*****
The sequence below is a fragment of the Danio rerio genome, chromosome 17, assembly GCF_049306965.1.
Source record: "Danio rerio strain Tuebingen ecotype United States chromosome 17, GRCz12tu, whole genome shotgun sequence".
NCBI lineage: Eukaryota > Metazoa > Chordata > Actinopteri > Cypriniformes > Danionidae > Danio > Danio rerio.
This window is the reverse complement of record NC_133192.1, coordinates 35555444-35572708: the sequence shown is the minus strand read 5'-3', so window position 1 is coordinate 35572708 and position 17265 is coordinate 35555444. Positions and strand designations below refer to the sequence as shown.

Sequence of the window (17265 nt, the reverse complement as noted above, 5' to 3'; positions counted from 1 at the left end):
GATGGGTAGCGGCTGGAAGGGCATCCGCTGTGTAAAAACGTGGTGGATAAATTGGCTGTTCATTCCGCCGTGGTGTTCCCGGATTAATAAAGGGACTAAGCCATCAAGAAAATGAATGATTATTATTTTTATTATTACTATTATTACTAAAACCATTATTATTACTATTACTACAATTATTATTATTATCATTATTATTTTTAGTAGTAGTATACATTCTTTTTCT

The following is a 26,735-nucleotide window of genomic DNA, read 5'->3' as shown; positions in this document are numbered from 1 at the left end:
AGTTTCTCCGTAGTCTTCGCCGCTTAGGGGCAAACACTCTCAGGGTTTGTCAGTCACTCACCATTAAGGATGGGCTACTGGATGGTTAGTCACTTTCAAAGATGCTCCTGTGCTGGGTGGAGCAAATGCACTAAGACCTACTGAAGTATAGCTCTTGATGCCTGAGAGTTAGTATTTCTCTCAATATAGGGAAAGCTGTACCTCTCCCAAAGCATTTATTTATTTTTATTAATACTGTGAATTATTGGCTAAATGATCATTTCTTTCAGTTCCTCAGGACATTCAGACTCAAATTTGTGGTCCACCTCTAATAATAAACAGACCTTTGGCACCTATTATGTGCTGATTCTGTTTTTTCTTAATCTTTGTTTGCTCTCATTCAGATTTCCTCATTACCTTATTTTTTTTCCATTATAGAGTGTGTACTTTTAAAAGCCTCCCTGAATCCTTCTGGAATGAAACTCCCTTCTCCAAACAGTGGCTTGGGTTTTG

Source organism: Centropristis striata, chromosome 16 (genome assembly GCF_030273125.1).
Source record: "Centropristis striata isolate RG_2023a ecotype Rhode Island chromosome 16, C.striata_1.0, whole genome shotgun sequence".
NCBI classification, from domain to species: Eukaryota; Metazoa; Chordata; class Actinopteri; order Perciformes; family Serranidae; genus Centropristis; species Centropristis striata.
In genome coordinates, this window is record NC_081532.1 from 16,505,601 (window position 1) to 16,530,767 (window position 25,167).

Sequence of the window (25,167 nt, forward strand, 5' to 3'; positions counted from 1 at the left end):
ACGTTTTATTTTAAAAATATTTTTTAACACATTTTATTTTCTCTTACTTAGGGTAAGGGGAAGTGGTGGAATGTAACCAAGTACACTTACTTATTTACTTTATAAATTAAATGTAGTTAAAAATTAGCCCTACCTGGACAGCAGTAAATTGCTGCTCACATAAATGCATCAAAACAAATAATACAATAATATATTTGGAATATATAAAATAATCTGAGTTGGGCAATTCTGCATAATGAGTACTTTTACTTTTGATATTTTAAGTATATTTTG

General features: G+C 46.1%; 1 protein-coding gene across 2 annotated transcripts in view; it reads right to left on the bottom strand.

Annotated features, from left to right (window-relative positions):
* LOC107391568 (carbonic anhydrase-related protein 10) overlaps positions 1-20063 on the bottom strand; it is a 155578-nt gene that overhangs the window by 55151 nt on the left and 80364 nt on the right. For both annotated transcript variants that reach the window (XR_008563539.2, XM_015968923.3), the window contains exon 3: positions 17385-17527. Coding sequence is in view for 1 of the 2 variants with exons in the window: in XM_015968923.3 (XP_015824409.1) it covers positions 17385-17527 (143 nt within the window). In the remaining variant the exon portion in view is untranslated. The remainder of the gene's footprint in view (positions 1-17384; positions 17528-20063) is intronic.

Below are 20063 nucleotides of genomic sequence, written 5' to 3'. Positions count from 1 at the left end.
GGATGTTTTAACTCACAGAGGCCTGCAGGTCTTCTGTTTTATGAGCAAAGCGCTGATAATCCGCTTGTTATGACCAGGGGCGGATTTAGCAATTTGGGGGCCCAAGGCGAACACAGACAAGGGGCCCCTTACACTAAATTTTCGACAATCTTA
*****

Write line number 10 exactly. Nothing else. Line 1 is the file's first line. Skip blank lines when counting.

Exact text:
Source record: "Centropristis striata isolate RG_2023a ecotype Rhode Island chromosome 16, C.striata_1.0, whole genome shotgun sequence".